Directing Actors - Is it them, or me?

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  • Directing Actors - Is it them, or me?

    Hey guys.

    Now I'm really actually considering to stop doing this short (15 min) film - For one reason.

    The acting.

    I'm starting to get extremely stressed over the whole affair and every time I meet up with my actors for a rehearsal I come home tired (obviously) and extremely depressed about my movie.

    Here are some of my concerns:
    - There were no auditions. I had no idea what my actors sounded like and how they acted.
    - The film is an action and it is set inside a street with a Capture the Flag game. The main character (male) sounds gay. He's not gay, but because people stereotyped that I really don't think he fits.
    - I'm not getting the feel that I want. When I ask them to act a bit more panicky, they stay the same. If they need to jump up then jump back down to dodge a bullet, they sort of half-ass it and crouch like they were about to take a s**t. Even after I ask them it's still the same.
    - Because film is much much different from stage (the background training of the actors) I'm not to sure how to be training them.
    - My actors can not even stay serious for 10 seconds without making a sex joke or something like that. They deface my script turning a line that says "Come here" and make it sexual while acting it. Then they loose attention.

    The fact that we have had to close off a street and we are filming exactly a month away from now doesn't help, either.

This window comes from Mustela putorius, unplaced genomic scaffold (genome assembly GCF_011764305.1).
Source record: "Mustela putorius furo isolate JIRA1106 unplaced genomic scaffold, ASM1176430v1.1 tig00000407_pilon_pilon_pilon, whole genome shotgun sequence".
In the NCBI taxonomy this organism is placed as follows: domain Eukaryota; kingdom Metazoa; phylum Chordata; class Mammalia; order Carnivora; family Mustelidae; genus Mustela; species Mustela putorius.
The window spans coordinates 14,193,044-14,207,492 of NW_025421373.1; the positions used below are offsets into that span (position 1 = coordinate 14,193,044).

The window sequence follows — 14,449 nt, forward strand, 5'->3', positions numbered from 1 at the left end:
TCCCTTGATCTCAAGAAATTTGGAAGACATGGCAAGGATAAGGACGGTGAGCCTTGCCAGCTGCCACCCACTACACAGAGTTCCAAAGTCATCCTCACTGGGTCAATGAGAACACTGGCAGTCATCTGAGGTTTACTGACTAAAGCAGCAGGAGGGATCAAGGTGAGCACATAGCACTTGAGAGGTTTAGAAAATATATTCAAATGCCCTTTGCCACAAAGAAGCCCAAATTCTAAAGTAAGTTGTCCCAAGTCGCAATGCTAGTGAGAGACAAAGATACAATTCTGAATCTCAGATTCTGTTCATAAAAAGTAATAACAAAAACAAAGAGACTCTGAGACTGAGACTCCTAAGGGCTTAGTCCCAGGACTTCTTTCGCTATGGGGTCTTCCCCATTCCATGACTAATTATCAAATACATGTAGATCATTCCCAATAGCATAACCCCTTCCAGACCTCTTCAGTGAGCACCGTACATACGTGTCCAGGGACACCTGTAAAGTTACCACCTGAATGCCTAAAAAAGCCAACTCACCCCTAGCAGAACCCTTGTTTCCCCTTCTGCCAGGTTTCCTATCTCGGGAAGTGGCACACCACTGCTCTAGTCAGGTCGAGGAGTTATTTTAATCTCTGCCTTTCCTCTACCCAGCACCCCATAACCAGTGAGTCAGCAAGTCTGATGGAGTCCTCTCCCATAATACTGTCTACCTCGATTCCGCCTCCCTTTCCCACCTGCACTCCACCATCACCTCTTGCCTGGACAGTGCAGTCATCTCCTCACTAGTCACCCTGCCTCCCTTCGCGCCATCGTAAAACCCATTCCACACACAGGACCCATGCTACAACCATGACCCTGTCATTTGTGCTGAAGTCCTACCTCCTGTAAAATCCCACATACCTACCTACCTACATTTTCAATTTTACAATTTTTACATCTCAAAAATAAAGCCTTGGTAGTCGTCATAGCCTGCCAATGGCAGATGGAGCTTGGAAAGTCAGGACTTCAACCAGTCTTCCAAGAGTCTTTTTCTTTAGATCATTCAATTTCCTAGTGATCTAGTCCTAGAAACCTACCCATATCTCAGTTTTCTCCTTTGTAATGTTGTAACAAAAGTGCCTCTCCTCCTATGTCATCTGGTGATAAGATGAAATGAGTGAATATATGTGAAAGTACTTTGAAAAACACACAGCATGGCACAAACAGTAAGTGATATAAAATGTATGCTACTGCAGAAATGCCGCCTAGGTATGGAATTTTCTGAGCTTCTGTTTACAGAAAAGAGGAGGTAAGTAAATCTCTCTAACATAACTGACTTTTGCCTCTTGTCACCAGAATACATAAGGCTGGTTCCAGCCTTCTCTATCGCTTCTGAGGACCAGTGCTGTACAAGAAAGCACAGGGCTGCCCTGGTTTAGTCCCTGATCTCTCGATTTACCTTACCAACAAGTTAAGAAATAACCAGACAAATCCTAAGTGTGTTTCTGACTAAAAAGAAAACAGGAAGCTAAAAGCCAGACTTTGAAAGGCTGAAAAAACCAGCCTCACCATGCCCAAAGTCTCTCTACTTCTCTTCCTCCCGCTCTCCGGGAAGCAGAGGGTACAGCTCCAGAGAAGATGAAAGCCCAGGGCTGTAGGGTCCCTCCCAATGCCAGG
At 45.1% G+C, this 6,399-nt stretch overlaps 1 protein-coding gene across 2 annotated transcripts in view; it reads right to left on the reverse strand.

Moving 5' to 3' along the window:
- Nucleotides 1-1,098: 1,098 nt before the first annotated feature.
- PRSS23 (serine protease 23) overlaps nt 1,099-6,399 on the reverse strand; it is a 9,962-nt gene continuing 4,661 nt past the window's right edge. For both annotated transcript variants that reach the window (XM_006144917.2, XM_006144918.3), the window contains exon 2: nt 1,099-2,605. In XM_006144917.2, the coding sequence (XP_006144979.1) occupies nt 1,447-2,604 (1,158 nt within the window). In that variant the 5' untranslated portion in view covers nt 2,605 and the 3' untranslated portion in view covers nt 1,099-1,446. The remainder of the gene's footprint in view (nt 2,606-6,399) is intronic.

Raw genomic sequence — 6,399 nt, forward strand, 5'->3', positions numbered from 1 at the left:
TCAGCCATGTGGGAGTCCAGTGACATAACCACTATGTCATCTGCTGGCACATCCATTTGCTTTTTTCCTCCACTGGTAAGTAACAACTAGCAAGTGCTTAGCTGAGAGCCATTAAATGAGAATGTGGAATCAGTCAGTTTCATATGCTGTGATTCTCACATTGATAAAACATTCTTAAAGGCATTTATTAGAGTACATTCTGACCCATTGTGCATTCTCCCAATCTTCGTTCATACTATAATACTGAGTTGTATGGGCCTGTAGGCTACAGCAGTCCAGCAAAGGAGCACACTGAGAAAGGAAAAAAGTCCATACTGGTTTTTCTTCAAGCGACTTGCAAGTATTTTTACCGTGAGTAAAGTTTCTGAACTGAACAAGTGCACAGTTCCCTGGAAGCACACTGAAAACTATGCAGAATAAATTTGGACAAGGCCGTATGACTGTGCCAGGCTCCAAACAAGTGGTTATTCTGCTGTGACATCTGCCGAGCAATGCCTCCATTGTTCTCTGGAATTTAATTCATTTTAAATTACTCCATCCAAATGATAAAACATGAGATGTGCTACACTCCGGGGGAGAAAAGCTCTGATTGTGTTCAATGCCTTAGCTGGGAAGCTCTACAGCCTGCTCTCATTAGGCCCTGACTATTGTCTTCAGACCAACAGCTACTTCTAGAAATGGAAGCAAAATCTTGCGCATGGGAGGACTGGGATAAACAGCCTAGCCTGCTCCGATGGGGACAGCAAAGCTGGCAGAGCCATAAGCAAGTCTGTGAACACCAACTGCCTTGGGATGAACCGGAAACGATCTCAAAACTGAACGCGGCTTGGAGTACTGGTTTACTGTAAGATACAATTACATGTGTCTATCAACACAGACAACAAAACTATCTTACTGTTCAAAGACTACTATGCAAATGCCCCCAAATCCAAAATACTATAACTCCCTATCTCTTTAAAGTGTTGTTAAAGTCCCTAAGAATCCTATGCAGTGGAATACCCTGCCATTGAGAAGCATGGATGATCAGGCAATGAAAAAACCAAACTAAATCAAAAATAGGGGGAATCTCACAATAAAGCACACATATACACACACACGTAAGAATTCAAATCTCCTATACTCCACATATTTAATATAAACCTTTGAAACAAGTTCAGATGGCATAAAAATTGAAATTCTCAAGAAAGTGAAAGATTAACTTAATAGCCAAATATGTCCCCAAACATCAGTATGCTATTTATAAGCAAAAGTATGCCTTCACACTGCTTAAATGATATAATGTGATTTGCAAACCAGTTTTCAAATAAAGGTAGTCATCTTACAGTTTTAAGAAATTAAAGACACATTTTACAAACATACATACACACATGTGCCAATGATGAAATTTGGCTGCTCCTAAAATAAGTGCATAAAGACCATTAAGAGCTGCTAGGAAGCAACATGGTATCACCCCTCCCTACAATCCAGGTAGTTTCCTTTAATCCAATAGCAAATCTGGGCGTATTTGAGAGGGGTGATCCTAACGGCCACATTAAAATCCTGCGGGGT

So please, help me. I'm really confused what to do. I don't want all this time and effort to go to waste. Should I get a new (4 actors) cast? Re-plan the street closure to later? Please help.

    Thanks,
    Tyler

    A very stressed and confused director.

  • #2
    Acting

    Acting is one of the most important and one of the biggest problems in student films. Many times the actors are the friends of the filmmakers. It is better if you get someone from the theater department or an actor willing to work for credit than use friends and family for your actors. Other than that i am not sure what advice to give you tonight. Maybe in the morning
    Also Sign up for Global Filmmakers Network!
    https://networking.studentfilmmakers.com

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    • #3
      Originally posted by KimWelch View Post
      Acting is one of the most important and one of the biggest problems in student films. Many times the actors are the friends of the filmmakers. It is better if you get someone from the theater department or an actor willing to work for credit than use friends and family for your actors. Other than that i am not sure what advice to give you tonight. Maybe in the morning
      Thanks man, but the people I am working with I have never known before in my life. They are great stage actors, but seem better for extreme emotion (happy/sad, and happy fun time singing (lol)) But I'm really stuck.

      Comment


      • #4